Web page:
One year ago, Southeastern Texas experienced one of the worst natural disasters in its history. Hurricane Harvey dumped more than 50 inches of rain on Houston, Texas (the fourth biggest city in the country) within four days, inundating the city and causing an enormous amount of damage and grief.

Around that time, Three Brothers Bakery co-owners Bobby and Janice Jucker were on their way to Colorado, but soon would discover that things back home had gotten bad rather quickly. The storm and its aftermath had devastated their bakery, along with the rest of the area. They rushed back as soon as they could to deal with what would come to be a long road to recovery.

The first thing the Jucker’s needed to do was make sure their employees were safe and taken care of following the hurricane hit. “After disaster hits, the most important thing you can do is find your employees and make sure they’re accounted for and their needs are met, which includes making sure they are paid on schedule. You can put everything else on a credit card, but you cannot put your payroll on a charge card, so having cash is imperative,” says Janice Jucker.

The bakery had begun the process of moving out product, but unfortunately it ran out of time before the storm and all of it was ruined. Additionally, the bakery had lost all of its delivery vans in the flood, so a new plan was needed to keep business going.

Equipment and vans were necessary to keep the bakery up and running to make revenue and survive. Bobby went throughout the area looking for vans, but that was made difficult with vehicles around the city being either destroyed or taken by other companies in the previous days. The bakery had to look long and hard to find vans and other equipment.

Restoration is a vital step in the recovery process, but once again, the flooding made this very difficult. No restoration company was able to access the bakery until 5 days after the rain started, so there was plenty of water damage to deal with in the ensuing weeks. Three Brothers Bakery was closed for 17 days, as they worked tirelessly to scrub every inch and get the main location back to where it needed to be so it could supply its other two locations.

With the Jewish High Holidays of Rosh Hashanah and Yom Kippur imminent, the bakery was determined to be open to supply the area, even with the city of Houston being deserted and financially depleted at the time.


Hurricane Harvey was not the first disaster the Jucker’s had experienced in their time as bakery owners, but that fact didn’t make Harvey any less difficult. Four floods, a hurricane, and a fire have caused great hardship for Three Brothers Bakery, but determination and preparation have made each successive disaster less terrifying to overcome.

Janice Jucker advises other small business owners to have a plan in place to stay prepared and ready for any imminent natural disaster threat.

  1. The first thing to do before any natural disaster occurs is to read your insurance policy. “It’s better than a sleeping pill. But you have to read it from cover-to-cover, and make sure it has what you need.”
  2. Make sure you have a good agent that can get you a low deductible plan. “Our agent took care of us. We had an upgraded policy where we can get a mobile home office paid for by insurance. It paid all of our lost revenue for a year, and paid our employees for a year. We’d be out of business without a good agent.”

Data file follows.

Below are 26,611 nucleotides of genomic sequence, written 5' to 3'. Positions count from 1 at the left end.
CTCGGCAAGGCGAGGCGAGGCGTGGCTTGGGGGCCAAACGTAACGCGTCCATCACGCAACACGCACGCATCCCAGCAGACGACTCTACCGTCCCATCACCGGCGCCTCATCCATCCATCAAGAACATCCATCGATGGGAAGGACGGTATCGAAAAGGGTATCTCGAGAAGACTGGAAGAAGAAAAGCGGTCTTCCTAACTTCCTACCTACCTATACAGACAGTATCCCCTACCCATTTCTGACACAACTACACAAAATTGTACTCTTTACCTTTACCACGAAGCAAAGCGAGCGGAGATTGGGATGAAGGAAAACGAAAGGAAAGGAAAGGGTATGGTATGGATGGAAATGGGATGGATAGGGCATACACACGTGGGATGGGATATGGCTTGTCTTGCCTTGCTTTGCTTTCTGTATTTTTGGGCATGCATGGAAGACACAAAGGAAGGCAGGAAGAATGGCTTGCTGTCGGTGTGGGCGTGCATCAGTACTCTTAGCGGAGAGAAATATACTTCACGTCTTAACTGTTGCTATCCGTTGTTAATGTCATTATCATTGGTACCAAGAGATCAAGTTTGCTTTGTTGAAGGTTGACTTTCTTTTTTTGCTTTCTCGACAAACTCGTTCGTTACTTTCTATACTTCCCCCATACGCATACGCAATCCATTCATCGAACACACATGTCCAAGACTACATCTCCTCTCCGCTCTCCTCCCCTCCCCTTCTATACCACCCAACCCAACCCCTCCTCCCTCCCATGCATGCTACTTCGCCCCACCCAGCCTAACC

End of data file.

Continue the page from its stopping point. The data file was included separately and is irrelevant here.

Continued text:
3. Know a good restoration company in the area. “You don’t want to use one that comes in from out of town, you want to use someone local.”
  4. Put everything you can in the cloud. “Make sure everything is backed up, just in case.”
  5. Have a list of employees and contact info. “When a disaster hits, you need to contact them and make sure they’re ok and see if they need anything.”
  6. Have money to pay employees. “Make sure you have money in the bank to pay your employees, because they’ll need money.”
  7. Once a disaster strikes, look to apply for small business recovery disaster loans. Almost $1 million in small business disaster recovery loans from the U.S. Small Business Administration (SBA) allowed Three Brothers Bakery to re-open less than three weeks following Hurricane Harvey.
  8. Call your lawmakers. Get them involved so that you can get your disaster loan money faster and get your business up and running as quickly as possible.
  9. Keep in mind that disaster loans can’t be used to pay your employees. Janice also points out that FEMA doesn’t help small businesses, only individuals. “Don’t call FEMA, just call the SBA.”
  10. Encourage people to shop disaster zones. Houston is a financially devastated area, and recovery generally takes several years. “For example, people who are shopping for a holiday gift, find a retailer in a disaster zone because they need that revenue.”

Janice Jucker credits the Three Brothers Bakery staff, flood insurance, the SBA, and their previous disaster recovery experience for their ability to react more swiftly in the wake of a disaster. The bakery received the SBA’s 2018 Phoenix Award for Outstanding Small Business Disaster Recovery for its recovery efforts following Hurricane Harvey.

Since 1998, the SBA has presented Phoenix Awards to business owners, public officials, and volunteers who displayed selflessness, ingenuity, and tenacity in the aftermath of a disaster, while contributing to the rebuilding of their communities.

“We cannot thank the SBA enough for the tools they provide us to grow and now to remain open,” Jucker says. “We applied for this award to highlight the difficulties small businesses experience after disasters and to use our story when we speak to lawmakers about changes that would help small businesses recover.”